Cancel culture has “benefits”, academics at almost 100 UK universities have been told as part of an anti-racism course.
The Open University has devised a training programme titled Union Black, backed by £500,000 of Santander investment, which offers teaching staff lessons including “white people have a responsibility to solve the problem of racism”.
Academics taking the course are urged to become “active allies” in advancing racial justice, course materials reveal, and taught about the advantages of “cancelling” people and institutions.
Material in one online module states: “In relation to racial/social justice, cancel culture has been shown to realise benefits.”
Examples of these benefits in the material include “holding people or entities accountable for immoral or unacceptable behaviour” and “promoting collective action to achieve social justice and cultural change through social pressure”.
Course documents also add “motivating allies to reveal themselves”, as an advantage, along with “mobilising public opinion and sharing collective expressions of moral outrage”.
The documents urge “due diligence before effectively ‘cancelling’ someone”, which is an act of making an individual a pariah – often through social media pressure and sometimes to the point of people losing their jobs – that has become a growing issue in academia.
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‘Last-ditch appeal for justice’
Critics of “cancel culture” have often accused online “mobs” of enforcing moral conformity, but the Union Black course documents said the phenomenon of calling out people for their transgressions is “a last-ditch appeal for justice”, adding that social media can be “a place to sow discord”.
The Union Black course, launched in 2021, has been taken up by select academics and students in around 90 UK universities, including Leeds, Liverpool, Bristol, and Imperial College London.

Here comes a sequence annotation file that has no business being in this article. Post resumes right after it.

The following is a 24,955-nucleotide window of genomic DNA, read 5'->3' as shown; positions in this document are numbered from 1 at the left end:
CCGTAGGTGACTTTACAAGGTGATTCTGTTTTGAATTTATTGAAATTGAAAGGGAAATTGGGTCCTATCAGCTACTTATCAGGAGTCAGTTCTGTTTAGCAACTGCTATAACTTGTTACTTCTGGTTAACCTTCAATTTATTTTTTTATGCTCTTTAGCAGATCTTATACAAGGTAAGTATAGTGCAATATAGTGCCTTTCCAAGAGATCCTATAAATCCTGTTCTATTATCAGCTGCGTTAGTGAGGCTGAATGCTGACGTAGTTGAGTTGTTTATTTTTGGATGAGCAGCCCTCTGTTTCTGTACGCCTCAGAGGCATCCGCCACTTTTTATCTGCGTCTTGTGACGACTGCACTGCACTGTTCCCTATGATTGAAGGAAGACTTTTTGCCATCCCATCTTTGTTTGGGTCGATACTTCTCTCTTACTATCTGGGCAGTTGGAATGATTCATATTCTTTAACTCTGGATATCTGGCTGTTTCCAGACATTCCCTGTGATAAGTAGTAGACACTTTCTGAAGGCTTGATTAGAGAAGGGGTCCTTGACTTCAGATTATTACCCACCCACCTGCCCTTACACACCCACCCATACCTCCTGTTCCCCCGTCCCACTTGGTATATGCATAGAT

Those taking the online course are offered insights on black history, race relations, unconscious bias, and “whiteness”.
Course material – drawn up by anonymous Open University contributors – states that “we still live in a racist society”, adding that “the black/white dynamic and structural racism” play a significant role in “all areas of modern life in western nations”.
It further claims that “white people have a responsibility to solve the problem of racism”, urging those taking the voluntary course to rate how active they are as “allies” in this struggle, with being “non-racist” deemed “not enough”.
Teaching staff and students taking the course are invited to sign a declaration of intent at the close of the course, in which they can acknowledge that “systemic racism is deeply entrenched in society”, and “racism may have influenced what I am being taught and what I am teaching”.
‘Agitprop training materials’
The Free Speech Uno has criticised the Union Black course, with the organisation’s chief legal counsel Bryn Harris commenting: “I am disappointed, though sadly not surprised, to learn that UK academics are being trained in the virtues of cancel culture.
“It seems instead that these materials were agitprop training materials, and that this is another sad example of UK universities’ inability to be serious about academic freedom and freedom of speech.”
Santander has said the course was conceived in response to a report highlighting the racial inequality in higher education, and the bank and the Open University have said the programme has had a positive response.
A spokesman for the Open University said: “We are proud to have worked together with Santander on developing this course which is aimed at increasing awareness of racism and building allyship to support inclusion.
“Feedback from participants on the course has been extremely positive, and we are recommending it to staff and students across all UK universities.”